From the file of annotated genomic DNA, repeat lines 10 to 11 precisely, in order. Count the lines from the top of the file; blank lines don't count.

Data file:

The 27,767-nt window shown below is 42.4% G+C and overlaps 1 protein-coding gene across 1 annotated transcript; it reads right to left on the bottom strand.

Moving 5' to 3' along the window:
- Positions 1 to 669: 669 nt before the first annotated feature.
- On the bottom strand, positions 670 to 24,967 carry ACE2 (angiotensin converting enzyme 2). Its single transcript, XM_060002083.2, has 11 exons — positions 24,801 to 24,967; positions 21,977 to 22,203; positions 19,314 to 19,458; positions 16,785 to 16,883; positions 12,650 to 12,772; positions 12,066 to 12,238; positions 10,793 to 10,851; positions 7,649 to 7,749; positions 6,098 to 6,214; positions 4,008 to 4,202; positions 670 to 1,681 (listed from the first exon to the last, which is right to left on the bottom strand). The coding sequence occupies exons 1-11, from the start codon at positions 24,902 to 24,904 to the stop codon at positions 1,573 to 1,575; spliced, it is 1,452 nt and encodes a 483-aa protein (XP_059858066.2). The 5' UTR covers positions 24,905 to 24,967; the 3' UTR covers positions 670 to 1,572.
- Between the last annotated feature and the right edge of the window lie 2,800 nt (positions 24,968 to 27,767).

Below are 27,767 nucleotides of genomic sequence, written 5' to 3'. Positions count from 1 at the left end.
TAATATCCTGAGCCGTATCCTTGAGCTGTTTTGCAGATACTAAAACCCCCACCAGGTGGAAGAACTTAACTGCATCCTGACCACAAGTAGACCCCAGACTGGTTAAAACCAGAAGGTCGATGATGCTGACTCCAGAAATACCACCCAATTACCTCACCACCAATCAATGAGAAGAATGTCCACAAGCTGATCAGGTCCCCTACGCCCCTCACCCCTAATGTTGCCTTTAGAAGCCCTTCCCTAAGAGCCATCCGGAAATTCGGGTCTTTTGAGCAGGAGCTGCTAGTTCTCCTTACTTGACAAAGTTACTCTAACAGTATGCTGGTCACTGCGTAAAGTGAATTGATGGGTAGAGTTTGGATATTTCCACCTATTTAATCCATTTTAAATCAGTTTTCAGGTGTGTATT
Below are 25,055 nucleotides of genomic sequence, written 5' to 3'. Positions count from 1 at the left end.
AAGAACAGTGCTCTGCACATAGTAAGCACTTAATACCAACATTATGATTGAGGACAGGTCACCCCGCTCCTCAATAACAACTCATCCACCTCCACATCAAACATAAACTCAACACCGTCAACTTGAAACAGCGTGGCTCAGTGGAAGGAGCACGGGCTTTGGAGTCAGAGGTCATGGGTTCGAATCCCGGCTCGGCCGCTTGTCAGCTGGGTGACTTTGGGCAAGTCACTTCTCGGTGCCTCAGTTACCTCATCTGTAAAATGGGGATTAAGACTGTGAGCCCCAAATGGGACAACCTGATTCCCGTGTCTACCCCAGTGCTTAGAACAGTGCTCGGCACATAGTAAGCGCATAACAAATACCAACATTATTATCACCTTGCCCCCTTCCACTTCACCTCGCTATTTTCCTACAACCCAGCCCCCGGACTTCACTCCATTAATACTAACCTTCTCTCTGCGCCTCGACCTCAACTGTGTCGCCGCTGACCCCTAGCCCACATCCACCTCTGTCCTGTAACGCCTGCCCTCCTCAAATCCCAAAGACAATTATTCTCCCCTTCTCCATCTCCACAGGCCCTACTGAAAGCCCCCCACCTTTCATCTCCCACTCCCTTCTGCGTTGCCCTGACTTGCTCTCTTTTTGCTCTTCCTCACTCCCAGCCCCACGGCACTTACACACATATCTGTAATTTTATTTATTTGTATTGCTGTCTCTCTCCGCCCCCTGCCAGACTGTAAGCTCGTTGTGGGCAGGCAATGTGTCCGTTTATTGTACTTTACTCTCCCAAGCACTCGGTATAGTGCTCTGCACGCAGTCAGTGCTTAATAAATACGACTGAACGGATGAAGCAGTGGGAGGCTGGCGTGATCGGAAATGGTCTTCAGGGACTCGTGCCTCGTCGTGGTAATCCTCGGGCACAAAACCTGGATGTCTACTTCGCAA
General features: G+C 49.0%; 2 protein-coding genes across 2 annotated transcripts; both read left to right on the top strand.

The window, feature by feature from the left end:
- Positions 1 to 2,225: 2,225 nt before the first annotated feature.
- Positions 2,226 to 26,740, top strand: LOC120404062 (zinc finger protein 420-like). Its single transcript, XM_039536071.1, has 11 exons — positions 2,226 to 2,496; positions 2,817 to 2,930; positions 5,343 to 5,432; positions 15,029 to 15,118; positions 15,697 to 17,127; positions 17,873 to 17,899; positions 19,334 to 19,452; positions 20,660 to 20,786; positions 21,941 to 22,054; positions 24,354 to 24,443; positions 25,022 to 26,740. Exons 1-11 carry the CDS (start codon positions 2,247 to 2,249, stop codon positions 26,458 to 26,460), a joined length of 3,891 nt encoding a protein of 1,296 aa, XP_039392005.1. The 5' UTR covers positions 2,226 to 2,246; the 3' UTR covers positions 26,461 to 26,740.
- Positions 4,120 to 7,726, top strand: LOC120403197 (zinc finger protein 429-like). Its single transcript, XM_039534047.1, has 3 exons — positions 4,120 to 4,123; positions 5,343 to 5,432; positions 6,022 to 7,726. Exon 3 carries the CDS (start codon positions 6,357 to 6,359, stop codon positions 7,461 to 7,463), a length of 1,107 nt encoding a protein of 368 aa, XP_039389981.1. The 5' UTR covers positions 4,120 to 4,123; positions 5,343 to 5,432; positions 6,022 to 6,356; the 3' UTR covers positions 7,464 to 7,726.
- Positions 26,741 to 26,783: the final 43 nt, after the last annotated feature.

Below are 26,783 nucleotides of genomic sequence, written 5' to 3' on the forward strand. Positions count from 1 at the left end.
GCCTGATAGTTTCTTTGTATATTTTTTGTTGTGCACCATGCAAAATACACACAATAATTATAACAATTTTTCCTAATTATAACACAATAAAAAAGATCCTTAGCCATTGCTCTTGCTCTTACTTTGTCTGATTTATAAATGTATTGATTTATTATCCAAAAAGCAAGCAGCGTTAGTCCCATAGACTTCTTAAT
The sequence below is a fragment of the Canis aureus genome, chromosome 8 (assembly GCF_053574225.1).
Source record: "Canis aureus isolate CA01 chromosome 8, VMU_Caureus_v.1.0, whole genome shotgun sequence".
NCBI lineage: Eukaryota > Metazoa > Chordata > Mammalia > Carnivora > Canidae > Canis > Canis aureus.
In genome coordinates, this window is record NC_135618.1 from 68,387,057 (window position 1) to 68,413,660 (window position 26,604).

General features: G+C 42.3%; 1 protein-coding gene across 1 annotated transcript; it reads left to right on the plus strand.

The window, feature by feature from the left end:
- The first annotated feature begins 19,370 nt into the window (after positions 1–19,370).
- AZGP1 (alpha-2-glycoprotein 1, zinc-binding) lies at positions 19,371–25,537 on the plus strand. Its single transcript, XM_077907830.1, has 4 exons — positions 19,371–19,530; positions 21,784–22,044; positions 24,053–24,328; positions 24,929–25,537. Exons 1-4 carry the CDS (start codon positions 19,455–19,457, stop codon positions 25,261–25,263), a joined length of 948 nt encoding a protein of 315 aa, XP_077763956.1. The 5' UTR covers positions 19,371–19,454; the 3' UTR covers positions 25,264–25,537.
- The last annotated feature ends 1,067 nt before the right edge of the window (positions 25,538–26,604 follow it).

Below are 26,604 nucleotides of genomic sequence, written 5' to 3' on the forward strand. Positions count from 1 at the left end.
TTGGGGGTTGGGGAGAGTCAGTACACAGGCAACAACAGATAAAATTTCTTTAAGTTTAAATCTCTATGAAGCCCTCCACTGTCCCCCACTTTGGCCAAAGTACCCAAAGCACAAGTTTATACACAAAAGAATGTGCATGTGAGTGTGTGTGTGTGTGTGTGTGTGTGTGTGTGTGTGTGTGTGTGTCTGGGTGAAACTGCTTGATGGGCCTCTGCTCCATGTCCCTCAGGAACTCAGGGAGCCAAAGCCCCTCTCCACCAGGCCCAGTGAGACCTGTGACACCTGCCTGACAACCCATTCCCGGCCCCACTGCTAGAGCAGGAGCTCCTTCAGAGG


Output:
General features: G+C 49.0%; 2 protein-coding genes across 2 annotated transcripts; both read left to right on the top strand.

The window, feature by feature from the left end: